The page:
Activities Created By Educators
This link helps you locate activities made by other educators like yourself. When you go to the website, [], make sure you fill in the following drop down boxes:
- Technology: TI Nspire
- Subject: Math
- Subject Area: Algebra (You may select a different one if you are teaching another course)
- Topic: Think about what kind of topics your students struggle with or you want to improve upon and search for it.
Activities Connected to Textbook Sections
The link below helps you find activities that have been created by TI and other educators that can be used with your textbook. Not all textbooks can be found and some textbooks are better correlated than others. If you use a Holt, McDougal, or Holt-McDougal textbook, you will find this website below to be especially helpful:
- Click on the link []
- Select the publisher of your textbook.
- Navigate the website to find your textbook.
- If your textbook publisher is Holt McDougal, you will see a variety of textbooks. Click on the one that is yours and then scroll through the list of chapters and sections to find the one you want. Once you find the section you want, you can click on the link and find many activities that can be used with that section.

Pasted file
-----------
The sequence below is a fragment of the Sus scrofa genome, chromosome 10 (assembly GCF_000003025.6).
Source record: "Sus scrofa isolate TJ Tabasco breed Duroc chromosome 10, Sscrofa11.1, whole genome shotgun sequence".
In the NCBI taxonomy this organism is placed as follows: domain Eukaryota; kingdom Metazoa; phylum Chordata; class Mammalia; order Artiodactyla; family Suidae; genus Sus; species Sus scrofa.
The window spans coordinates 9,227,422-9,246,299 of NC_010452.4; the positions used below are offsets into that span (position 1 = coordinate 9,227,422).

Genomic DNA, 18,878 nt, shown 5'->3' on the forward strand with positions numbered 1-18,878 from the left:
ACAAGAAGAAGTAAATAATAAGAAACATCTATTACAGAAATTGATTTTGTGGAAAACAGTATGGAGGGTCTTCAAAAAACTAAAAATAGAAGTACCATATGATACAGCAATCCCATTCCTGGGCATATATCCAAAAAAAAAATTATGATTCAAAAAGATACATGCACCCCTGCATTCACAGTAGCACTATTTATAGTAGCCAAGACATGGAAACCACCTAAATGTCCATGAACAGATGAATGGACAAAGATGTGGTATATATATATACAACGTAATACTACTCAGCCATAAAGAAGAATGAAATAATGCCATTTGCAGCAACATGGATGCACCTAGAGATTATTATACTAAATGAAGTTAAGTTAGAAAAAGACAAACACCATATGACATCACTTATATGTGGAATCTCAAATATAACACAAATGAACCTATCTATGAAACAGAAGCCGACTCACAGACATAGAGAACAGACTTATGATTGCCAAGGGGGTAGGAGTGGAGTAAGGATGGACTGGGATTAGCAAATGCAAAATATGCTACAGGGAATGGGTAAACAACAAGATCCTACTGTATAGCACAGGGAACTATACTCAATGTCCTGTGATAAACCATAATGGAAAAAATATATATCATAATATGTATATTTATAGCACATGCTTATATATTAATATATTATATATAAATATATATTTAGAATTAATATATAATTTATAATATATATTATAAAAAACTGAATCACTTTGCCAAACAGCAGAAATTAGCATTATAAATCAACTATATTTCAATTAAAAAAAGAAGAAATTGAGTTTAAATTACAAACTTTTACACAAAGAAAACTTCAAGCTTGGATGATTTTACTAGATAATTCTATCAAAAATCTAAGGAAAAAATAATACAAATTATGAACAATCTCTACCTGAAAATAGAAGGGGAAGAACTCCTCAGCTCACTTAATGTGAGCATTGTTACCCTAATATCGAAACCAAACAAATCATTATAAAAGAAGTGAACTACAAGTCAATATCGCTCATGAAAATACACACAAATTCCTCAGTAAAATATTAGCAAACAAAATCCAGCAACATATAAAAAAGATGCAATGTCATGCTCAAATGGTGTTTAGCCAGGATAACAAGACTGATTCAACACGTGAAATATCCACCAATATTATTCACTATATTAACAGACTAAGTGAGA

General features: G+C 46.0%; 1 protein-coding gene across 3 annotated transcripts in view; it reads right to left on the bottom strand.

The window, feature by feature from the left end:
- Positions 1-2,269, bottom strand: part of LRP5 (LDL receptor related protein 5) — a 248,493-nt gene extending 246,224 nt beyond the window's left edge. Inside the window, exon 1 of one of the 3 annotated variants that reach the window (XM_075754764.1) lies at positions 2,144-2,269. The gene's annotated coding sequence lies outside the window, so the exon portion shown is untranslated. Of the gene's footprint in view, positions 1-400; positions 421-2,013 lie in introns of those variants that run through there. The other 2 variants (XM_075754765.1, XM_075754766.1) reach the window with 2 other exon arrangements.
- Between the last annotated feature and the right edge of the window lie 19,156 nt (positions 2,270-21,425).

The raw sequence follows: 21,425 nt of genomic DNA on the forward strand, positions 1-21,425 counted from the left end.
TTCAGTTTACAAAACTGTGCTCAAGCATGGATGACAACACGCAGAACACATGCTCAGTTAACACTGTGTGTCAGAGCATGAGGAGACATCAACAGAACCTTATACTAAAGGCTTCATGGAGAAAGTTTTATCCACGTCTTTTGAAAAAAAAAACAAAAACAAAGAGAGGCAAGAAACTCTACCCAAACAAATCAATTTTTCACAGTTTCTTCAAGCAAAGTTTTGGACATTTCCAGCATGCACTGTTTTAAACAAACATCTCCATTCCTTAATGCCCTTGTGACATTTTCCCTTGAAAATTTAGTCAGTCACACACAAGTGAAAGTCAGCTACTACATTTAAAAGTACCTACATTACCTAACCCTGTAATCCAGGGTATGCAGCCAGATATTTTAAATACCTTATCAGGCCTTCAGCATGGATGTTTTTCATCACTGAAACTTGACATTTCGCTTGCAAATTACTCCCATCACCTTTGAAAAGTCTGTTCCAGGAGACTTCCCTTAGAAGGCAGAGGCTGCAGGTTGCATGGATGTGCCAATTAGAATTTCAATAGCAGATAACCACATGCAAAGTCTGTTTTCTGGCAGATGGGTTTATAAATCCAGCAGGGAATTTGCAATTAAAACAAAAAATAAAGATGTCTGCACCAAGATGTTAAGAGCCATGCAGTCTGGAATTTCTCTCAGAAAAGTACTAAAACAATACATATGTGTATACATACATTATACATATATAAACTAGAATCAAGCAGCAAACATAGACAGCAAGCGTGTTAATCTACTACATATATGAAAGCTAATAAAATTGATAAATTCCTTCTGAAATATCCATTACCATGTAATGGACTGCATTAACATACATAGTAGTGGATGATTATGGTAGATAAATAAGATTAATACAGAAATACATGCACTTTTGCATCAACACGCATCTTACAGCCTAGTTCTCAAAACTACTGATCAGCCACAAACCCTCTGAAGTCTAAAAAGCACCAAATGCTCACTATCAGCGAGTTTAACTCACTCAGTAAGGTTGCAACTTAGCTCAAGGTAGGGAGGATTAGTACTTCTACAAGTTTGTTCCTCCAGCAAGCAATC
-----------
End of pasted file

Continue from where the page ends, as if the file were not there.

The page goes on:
- The other textbook publishers' links are not as user friendly so you might not want to search those.
Activities Created By TI
The link below helps you locate activities that have been created by TI. []
- You will need to sign up for an account by clicking on “Sign In” and then “Create an Account.” The account is free and easy to set up. You must provide a working email account.
- Once you are signed in, you can access activities from the different curriculums include Algebra 1, Geometry, Algebra 2, and Calculus.
- Within each curriculum, there are topics. For example, in Algebra 1 you can choose from Equations, Linear Inequalities, Quadratic Functions, etc. Select a topic to find Nspire activities.
- A list of activities will appear including videos so that you can watch the activities before choosing to download it to use in your own classroom.
After you have located an activity, write a lesson plan incorporating the activity. Remember that you can alter the activity if necessary. The activity might be the majority of the lesson or it could be used as an opening or closing activity. Make sure you pay close attention to the suggested time that is needed to complete the activity. Also, remember that this is your first time creating a lesson with a Nspire activity so the activity might take a little longer than the suggested time.
Exchange your lessons electronically including links to download the Nspire files (tns files) and/or worksheets.
After partners have reviewed the other’s lessons, discuss the lessons considering the following questions:
1) Does the Nspire activity help to reach the objective of the lesson?
2) Do you think the Nspire activity will help students better understand the concepts in the lesson as opposed to other methods?
3) Does the lesson use the activity in a way that is best? Are the students working individually, in pairs, or is it whole class instruction?
4) Will the lesson, including the activity, be able to be completed in the class period?
Back to the course outline: Better Understanding of Mathematical Concepts through the Graphing Calculator